New research from the Wound CRC shows preventable hospitalisation from diabetic foot disease is costing Australia hundreds of millions of dollars each year.
Peter Lazzarini, Senior Research Fellow with CRC Participants Queensland University of Technology and Queensland Health, said the importance of early prevention of diabetic foot disease was never more important than in this year’s National Diabetes Week (10-16 July). The research has been broadcast widely through Channel 9 News and other national media as the focus of Diabetes Week 2016 is diabetes related amputations.
Mr Lazzarini, also the Co-Chair of the Wound CRC translation project Diabetic Foot Australia, led the Australian-first study, published in BMJ Open, finding one in every 22 patients in our hospitals have active diabetic foot disease.
“Our study, which investigated a representative sample of hospitalised patients in five hospitals across metropolitan and regional Queensland, found 4.6% of all patients had active diabetic foot disease and nearly half of those were in hospital because of their diabetic foot disease.
This equates to 27,600 hospitalisations each year caused by diabetic foot disease in Australia, which puts diabetic foot disease easily in the top 20 causes of hospitalisation in Australia.”
He said this amounted to an annual direct cost to Australia for hospitalisation alone of $350 million.
“This figure is much higher than we previously thought and is still very much a conservative estimate, because this cost only relates to patients admitted because of their diabetic foot disease in public hospitals,” he said.
Mr Lazzarini said diabetic foot disease didn’t stop with hospitalisation and that it also causes 4,400 amputations and nearly 1,700 deaths in Australia each year.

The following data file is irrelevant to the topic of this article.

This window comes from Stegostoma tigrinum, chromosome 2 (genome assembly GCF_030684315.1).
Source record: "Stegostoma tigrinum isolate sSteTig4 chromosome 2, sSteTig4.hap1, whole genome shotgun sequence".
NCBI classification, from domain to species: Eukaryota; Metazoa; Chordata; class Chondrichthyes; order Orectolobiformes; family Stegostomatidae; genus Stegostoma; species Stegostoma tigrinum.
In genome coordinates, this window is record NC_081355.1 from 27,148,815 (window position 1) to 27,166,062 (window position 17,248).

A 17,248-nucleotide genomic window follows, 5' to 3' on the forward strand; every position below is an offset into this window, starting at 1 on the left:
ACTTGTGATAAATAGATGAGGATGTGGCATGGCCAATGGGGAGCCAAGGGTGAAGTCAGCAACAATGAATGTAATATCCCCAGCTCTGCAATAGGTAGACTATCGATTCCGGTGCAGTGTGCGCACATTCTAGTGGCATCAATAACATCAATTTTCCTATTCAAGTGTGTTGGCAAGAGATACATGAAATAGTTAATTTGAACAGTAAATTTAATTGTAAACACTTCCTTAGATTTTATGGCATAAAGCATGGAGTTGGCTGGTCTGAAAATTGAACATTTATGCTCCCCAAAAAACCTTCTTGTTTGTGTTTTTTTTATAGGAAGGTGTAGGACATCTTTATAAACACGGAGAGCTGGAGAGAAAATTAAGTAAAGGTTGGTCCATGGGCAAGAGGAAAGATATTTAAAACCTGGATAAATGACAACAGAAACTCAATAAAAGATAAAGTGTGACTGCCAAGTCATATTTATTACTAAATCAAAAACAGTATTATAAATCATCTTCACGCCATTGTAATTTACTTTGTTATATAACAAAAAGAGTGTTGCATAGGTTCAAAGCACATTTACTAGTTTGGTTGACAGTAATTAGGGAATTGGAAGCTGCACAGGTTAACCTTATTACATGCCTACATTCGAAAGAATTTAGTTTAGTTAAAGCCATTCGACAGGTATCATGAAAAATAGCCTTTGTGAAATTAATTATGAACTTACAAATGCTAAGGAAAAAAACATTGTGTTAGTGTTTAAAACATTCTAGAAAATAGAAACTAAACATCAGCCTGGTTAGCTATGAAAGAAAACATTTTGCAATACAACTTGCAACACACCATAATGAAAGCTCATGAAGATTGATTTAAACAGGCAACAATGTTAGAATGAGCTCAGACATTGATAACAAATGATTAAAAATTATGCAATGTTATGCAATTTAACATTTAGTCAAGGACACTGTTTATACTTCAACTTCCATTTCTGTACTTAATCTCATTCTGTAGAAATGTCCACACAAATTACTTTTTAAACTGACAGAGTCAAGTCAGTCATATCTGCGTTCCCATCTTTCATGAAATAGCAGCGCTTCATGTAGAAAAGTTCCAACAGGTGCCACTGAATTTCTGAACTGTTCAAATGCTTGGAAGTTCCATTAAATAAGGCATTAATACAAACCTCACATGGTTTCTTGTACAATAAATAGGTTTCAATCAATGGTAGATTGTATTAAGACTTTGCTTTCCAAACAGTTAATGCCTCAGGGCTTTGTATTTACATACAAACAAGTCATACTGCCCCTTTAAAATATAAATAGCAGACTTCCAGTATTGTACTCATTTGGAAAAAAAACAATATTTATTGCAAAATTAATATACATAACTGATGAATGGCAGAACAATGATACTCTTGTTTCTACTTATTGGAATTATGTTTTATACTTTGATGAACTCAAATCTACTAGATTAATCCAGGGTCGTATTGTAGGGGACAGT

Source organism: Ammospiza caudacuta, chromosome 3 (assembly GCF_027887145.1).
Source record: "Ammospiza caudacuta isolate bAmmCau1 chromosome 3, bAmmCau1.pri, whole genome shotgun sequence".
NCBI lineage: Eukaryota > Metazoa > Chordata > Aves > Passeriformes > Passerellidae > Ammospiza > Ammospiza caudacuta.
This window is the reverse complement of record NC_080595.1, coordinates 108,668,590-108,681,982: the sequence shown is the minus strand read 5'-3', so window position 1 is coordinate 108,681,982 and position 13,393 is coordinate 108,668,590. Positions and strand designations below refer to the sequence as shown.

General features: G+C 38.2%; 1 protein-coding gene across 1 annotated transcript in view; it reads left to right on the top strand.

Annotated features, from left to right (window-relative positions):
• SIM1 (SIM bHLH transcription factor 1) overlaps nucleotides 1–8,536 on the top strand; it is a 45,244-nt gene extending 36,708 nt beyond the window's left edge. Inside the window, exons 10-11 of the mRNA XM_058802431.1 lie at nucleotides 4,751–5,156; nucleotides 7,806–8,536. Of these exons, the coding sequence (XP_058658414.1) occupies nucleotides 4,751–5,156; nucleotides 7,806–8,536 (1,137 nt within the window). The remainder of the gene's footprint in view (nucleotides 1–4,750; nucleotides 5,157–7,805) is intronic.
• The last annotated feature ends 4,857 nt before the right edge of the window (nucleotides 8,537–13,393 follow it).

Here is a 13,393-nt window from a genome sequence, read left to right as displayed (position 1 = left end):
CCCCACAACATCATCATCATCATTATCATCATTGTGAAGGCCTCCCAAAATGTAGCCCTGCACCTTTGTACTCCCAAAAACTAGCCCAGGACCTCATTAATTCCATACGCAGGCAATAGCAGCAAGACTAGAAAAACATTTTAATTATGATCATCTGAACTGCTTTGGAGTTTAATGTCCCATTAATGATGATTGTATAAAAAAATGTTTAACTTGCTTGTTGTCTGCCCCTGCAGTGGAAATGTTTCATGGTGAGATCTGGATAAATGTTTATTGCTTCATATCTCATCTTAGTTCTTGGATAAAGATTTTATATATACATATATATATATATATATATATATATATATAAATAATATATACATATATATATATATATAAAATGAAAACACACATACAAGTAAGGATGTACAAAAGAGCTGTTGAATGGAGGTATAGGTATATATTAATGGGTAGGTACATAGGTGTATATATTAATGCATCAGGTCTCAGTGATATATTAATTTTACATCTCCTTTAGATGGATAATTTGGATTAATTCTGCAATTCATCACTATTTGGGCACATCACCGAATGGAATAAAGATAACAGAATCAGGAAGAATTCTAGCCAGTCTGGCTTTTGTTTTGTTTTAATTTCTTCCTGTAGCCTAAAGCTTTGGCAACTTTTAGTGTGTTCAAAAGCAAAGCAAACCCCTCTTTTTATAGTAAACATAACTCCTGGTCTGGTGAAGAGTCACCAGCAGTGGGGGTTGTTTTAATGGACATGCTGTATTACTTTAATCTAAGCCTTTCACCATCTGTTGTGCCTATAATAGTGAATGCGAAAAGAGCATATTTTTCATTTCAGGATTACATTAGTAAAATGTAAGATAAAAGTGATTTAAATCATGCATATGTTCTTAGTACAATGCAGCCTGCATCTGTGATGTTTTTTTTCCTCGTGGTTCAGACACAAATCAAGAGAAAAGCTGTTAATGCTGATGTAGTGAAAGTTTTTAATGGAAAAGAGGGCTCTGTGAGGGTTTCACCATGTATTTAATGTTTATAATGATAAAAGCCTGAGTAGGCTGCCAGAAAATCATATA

“If diabetic foot disease is left untreated it can quite easily result in hospitalisation, amputation and even death.
Unfortunately, we also found that people hospitalised because of diabetic foot disease had rarely received the recommended multi-disciplinary foot care needed to properly treat their disease in the year prior to their hospitalisation.
This seems to confirm our thoughts that people with diabetic foot disease that do not see a multi-disciplinary foot disease team are more likely to end up in hospital.”
However, Mr Lazzarini offers a message of hope: early prevention.
“We know from our previous research in Australia that when people with diabetic foot disease receive multi-disciplinary foot care, we can prevent around half of the hospitalisations, amputations and costs.
Simple preventative measures can save our hospital system tens of millions of dollars each year, but most importantly, change the lives of thousands of Australians with diabetes by empowering them to keep both their feet firmly on the ground and out of hospital.”
The Wound CRC, along with Lazzarini and a team of national experts, have formed Diabetic Foot Australia (DFA), a key research translation legacy of the Wound CRC.
DFA has been established as a sustainable business unit that is the national peak body for diabetic foot disease. DFA advocates a coordinated approach by health professionals, researchers, government & industry to deliver the best possible patient outcomes.
DFA’s key activities include: key opinion leader and education events, a clinical trials network and supporting the implementation of the nation’s first diabetic foot minimum dataset. DFA is driving the delivery of best practice care for patients across the nation.
To view media please see: https://twitter.com/DiabeticFootAus/status/754612585496928256
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